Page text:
Artspace Lofts filled to capacity

A model apartment at Artspace Hamilton Lofts was partially furnished by Unsung Salvage Design Company. NICK GRAHAM/STAFF
A model apartment at Artspace Hamilton Lofts was partially furnished by Unsung Salvage Design Company. NICK GRAHAM/STAFF

The Artspace Hamilton Lofts have a new management company and have filled all 42 living units.

The development was designated a key piece of the city’s plan for downtown revitalization, as the more than $11 million project at 222 High St. provided downtown living options to build on the city’s art scene.

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“Right now we have all 42 units rented and a waiting list of people who want to live there,” said Erika Dani, who works for the Artspace parent company based in Minneapolis.

“ Things started out slow with some construction issues slowing us down and it was slow getting people to fill up the vacancies,” she said, adding that a new management company is now running the Hamilton building.

Brandy Singleton, 36, moved into Artspace last year.

Singleton calls her family, “creatives,” and feels that the Artspace project was a worthwhile investment for the city.

“We’ve had our share of difficulties, but now that the changes have been made, and our new management company is settling in, it’s looking up on the organizational side of things,” she said. “… I believe with so much going on in downtown Hamilton, and the positive changes in our building, it has been well worth it to have stayed through the difficult beginning.”

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Jay Kidd, 26, and his fiancee Kristy Iwema, 29, have lived in the lofts since last April. Kidd runs a business, Wraith Games, out of the Hamilton Mill, a block away from the Artspace lofts.

“I absolutely find it worthwhile living here,” he said. “Besides the fact that rent and utilities are really cheap, having access to use the gallery, all of the awesome classes, workshops, and other events we put on, the ability to have neighbors who understand what I’m about, the freedom to do crazy stuff to my unit like paint murals, installations, and the like,” he said. “Also, having a building-wide ‘government’ of sorts where we decide how the place is run - within reason - is really cool.”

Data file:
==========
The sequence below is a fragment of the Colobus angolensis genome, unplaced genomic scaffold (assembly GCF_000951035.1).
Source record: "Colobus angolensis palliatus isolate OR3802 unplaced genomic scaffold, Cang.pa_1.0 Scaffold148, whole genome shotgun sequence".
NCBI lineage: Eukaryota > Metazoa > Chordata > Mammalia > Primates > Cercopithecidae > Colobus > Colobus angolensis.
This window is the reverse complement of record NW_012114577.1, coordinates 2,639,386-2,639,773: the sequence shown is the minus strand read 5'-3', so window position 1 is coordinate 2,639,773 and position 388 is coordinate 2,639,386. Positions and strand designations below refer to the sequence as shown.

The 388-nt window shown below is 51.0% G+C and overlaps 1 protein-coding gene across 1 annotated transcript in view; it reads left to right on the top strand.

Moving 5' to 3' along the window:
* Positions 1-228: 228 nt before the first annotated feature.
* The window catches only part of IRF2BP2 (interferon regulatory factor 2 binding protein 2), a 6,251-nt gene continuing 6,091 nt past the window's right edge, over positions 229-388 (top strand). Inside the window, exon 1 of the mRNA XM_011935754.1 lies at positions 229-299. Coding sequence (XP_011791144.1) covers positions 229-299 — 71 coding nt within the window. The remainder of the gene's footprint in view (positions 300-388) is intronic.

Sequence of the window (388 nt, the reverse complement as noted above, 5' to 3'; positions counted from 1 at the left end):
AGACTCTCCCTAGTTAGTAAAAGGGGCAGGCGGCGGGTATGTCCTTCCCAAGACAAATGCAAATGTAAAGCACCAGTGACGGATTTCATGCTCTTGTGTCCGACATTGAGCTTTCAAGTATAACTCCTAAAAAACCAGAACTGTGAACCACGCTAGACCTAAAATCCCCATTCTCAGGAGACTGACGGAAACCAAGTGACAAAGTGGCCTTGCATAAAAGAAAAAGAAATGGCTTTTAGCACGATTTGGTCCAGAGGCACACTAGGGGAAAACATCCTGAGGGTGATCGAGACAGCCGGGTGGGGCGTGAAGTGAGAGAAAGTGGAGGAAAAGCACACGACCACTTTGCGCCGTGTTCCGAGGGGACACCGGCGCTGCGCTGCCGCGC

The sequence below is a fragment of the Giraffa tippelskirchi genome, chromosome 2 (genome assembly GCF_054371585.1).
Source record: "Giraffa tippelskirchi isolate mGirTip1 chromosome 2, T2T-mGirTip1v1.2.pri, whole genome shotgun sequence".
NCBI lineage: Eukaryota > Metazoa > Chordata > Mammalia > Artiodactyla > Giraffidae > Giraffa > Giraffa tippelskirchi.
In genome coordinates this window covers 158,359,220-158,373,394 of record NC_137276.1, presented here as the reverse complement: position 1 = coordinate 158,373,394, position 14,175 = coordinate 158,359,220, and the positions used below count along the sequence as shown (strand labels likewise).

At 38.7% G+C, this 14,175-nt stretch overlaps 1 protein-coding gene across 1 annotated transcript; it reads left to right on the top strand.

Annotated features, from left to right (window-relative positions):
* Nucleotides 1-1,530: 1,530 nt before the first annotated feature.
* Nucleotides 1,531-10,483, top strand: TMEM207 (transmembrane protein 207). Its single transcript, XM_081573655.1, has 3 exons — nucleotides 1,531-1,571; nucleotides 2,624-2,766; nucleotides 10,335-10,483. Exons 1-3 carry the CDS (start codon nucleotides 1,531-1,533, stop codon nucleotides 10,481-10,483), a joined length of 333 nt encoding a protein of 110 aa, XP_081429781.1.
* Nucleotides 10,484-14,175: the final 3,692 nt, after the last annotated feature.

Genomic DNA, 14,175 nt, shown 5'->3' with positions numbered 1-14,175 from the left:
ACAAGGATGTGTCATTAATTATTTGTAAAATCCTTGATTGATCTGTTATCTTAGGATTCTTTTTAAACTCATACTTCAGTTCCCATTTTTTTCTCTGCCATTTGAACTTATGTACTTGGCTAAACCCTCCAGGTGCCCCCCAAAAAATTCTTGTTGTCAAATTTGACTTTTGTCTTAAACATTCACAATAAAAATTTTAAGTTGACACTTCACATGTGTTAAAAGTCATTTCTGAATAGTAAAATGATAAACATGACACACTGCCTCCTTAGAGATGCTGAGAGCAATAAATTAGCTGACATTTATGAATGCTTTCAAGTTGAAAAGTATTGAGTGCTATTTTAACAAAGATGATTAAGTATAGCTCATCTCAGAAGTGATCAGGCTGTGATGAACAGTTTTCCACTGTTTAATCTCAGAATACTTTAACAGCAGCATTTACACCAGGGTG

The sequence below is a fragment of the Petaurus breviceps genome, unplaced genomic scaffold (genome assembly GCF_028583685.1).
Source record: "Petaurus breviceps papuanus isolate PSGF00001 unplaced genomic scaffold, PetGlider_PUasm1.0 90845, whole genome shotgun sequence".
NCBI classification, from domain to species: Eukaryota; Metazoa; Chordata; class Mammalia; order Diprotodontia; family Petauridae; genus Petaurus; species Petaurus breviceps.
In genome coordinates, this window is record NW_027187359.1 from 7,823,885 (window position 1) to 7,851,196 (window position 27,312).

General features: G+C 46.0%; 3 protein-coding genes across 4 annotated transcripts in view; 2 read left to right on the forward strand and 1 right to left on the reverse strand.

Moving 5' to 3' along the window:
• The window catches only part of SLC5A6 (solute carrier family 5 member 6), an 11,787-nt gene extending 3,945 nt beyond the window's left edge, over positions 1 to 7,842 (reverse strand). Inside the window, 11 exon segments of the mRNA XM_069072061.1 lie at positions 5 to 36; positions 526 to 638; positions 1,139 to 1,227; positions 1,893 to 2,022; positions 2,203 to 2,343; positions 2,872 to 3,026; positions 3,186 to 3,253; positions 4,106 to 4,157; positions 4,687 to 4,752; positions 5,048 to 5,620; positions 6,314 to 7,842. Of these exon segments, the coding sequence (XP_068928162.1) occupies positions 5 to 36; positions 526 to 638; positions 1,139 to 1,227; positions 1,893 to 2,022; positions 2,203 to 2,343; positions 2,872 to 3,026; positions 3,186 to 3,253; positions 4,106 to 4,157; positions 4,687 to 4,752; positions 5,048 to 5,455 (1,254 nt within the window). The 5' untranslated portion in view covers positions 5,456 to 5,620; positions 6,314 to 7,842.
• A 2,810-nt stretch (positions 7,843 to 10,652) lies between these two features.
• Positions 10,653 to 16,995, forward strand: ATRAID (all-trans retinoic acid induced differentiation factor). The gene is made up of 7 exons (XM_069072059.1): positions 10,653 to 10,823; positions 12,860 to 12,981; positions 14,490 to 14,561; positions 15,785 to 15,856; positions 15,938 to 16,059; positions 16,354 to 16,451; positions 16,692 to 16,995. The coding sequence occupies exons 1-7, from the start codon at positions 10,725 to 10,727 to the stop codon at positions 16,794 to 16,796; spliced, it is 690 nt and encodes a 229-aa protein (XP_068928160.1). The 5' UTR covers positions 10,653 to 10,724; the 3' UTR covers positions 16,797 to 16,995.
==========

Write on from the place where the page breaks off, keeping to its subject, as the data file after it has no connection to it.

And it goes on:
Stephanie Melton, besides being a baker at the Almond Sisters Bakery, is also a seamstress. She has been in the lofts for nearly two years. She said the artist community has worked together to make it “clean, safe space where we all support each other.”

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“The morale here is wonderful and when things come up that need taken take care of, we are working together to get things done,” she said.

Alexis Schultz, 26, has lived in the lofts since last December.

Schultz, who recently completed an art piece for IceFest, said that she had initial concerns that non-artists were getting space in the lofts.

“… with some of the spaces being as low as $270, people hurried to grab them without really being artists, and of course they aren’t in a hurry to move because you can’t get rent cheaper than that, especially with apartments as nice as these,” Schultz said. “I believe that this hurts the art community. I feel like there should be more pressure to produce art while you’re here and not just say you created art once to be able to move in.”

Councilman Tim Naab said the units are designated for artists only, and a committee is in place to review applications to live in the lofts.

“Artspace is rocking and very successful both for the tenants, the arts community and our city,” Naab said. “It is filled with very diverse residents and a great talent pool.”

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